What else do you think is needed to achieve our aim of ending homelessness?

    Ending homelessness starts with fixing what’s broken in society which leads to people sleeping rough; working with authorities and/or social services to make it easier for people to get the help and support they need, and having more temporary accommodation/shelters available in the meantime.

    What advice would you give to someone thinking about volunteering with StreetLink?

    Just do it! Compared to other volunteering helplines, the training & commitment is fairly straightforward and rewarding in a shorter space of time. And, of course, the staff are great, very helpful, supportive and fun!

    Do you have a few hours to spare? Find out more about our volunteering opportunities here.

    UK Disability History Month – Disability, Health and Wellbeing at St Mungo’s.


    What is Disability History Month?

    Disability History Month was first celebrated in 2010 and recognises the history of the struggle for equality and human rights for disabled people. Did you know that until 1995 it was completely legal to discriminate against disabled people? But even after the Disability Discriminatory Act (DDA) was passed in 1995, not much changed. The Act aimed to outlaw discrimination against disabled people but it was limited in scope, widely ignored and poorly enforced.

    It was only twelve years ago that the DDA was replaced with the Equality Act (2010), strengthening the protection of disabled people’s rights (in some situations). This underpinned the first official definition of disability as a physical or mental impairment that has a ‘substantial’ and ‘long-term’ negative effect on your ability to do normal daily activities (Equality Act 2010).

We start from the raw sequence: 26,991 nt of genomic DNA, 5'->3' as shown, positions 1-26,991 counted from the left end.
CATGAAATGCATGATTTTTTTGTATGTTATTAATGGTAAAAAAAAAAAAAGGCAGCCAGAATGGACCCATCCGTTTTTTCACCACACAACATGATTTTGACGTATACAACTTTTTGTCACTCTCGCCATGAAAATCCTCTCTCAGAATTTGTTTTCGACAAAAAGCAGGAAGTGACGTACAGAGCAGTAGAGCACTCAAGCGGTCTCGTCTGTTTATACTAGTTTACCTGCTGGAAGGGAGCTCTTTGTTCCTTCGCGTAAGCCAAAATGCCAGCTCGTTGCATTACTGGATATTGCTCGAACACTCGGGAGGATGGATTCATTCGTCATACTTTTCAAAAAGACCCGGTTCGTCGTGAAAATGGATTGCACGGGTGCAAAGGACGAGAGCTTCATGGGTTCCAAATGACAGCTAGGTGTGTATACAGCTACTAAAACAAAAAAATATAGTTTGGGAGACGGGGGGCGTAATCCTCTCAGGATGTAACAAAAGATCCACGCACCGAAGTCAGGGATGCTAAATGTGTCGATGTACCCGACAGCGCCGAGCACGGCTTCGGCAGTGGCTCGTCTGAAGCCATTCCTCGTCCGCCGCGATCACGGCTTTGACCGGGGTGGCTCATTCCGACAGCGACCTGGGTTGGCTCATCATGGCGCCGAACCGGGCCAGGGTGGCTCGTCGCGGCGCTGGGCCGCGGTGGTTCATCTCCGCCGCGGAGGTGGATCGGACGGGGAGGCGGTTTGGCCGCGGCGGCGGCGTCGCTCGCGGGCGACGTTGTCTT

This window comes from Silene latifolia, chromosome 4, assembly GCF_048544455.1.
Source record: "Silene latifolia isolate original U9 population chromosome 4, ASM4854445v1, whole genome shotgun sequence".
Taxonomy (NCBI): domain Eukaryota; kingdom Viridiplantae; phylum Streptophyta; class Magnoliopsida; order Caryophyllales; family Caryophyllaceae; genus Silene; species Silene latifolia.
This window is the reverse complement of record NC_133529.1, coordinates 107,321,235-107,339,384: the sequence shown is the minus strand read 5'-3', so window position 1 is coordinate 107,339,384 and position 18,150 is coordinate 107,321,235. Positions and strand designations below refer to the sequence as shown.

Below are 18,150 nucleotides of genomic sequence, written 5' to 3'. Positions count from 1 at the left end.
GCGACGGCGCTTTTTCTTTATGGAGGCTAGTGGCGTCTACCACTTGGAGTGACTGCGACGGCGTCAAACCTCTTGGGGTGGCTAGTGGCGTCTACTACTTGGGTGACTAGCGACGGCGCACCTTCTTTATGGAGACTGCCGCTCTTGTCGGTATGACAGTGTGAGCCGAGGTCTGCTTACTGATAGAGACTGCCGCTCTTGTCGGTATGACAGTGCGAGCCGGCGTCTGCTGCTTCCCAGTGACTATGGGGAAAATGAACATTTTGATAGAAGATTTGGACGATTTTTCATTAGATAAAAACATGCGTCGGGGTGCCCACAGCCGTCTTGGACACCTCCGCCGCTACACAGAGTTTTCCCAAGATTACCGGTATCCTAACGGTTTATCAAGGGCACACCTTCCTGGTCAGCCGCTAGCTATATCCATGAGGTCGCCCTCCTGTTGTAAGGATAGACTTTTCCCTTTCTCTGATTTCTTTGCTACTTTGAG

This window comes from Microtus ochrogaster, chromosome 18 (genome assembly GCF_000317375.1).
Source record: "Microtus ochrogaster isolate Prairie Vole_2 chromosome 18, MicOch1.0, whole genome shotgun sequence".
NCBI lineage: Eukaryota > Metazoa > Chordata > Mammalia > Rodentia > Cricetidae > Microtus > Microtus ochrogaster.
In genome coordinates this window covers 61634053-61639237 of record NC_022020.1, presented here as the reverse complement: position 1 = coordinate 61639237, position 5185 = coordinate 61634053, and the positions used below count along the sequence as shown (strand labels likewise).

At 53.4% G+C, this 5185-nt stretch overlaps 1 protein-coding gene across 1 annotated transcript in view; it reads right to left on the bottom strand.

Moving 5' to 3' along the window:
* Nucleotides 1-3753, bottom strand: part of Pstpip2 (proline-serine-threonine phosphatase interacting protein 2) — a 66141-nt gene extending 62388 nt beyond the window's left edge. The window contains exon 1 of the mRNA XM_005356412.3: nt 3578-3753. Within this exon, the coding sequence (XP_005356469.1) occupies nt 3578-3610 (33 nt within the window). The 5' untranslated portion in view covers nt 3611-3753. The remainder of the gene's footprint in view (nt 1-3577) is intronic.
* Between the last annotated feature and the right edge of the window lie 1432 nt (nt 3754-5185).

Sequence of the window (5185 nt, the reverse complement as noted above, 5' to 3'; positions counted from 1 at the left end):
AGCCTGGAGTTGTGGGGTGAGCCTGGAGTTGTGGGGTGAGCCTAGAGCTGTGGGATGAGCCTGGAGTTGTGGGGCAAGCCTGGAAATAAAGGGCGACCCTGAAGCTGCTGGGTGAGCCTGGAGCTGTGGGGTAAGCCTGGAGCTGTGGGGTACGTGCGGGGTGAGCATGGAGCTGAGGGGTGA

In 2010, multiple disabled led organisations understandably felt the need to have a specific time in the year when the history of their struggle for equality and human rights could be highlighted. As a result of campaigning, 79 Members of Parliament signed an ‘Early Day Motion’ encouraging people to campaign to improve the position of disabled people in society and work to reduce inequality, and urging the Government to ensure that its policies and latest spending cuts would be properly assessed in terms of their impact on people with disabilities so that they would not exacerbate existing inequalities. This saw the beginning of the official Disability History Month which now runs between November and December each year.

    Disability and Homelessness

    Many people who experience homelessness also have disabilities. According to Shelter, 54% of people with a significant disability (1.8m adults) do not have a safe or secure home, compared with 30% of people without a disability. This is not surprising when taking into account that people who live in households where there is one or more disabled people, are more likely to experience poverty. Discrimination in society, at work, and a lack of provision for disabled individuals likely contribute to these statistics.

    Sometimes, depending on their disability, people can also struggle to access homelessness services.

    Disability, Health and Wellbeing at St Mungo’s

    This year’s UK Disability History Month’s theme is Disability, Health and Wellbeing, following the disproportionate effects of the pandemic on those with disabilities.

    At St Mungo’s, just under a quarter of the people we support have a disability. We offer a range of support including specialist care, support with accessing mental and physical health care on the NHS, our own counselling service, and various support services for mental health and addiction needs. Earlier this year, we launched a review into care services for those who have experienced homelessness, highlighting the need for more provision. During the pandemic, we also spearheaded campaigns for free tests for those in homelessness accommodation to continue, and also to encourage those who can to get vaccinated.

    In terms of our staff, about 10% of our employees have disclosed to us that they have a disability. We have a Disability Action Network which advocates for our disabled colleagues, as well as various forms of mental health support, free access to online, out of hours GP and flexible and work from home arrangements. We are a Disability Confident employer.

    Find out more about working for St Mungo’s.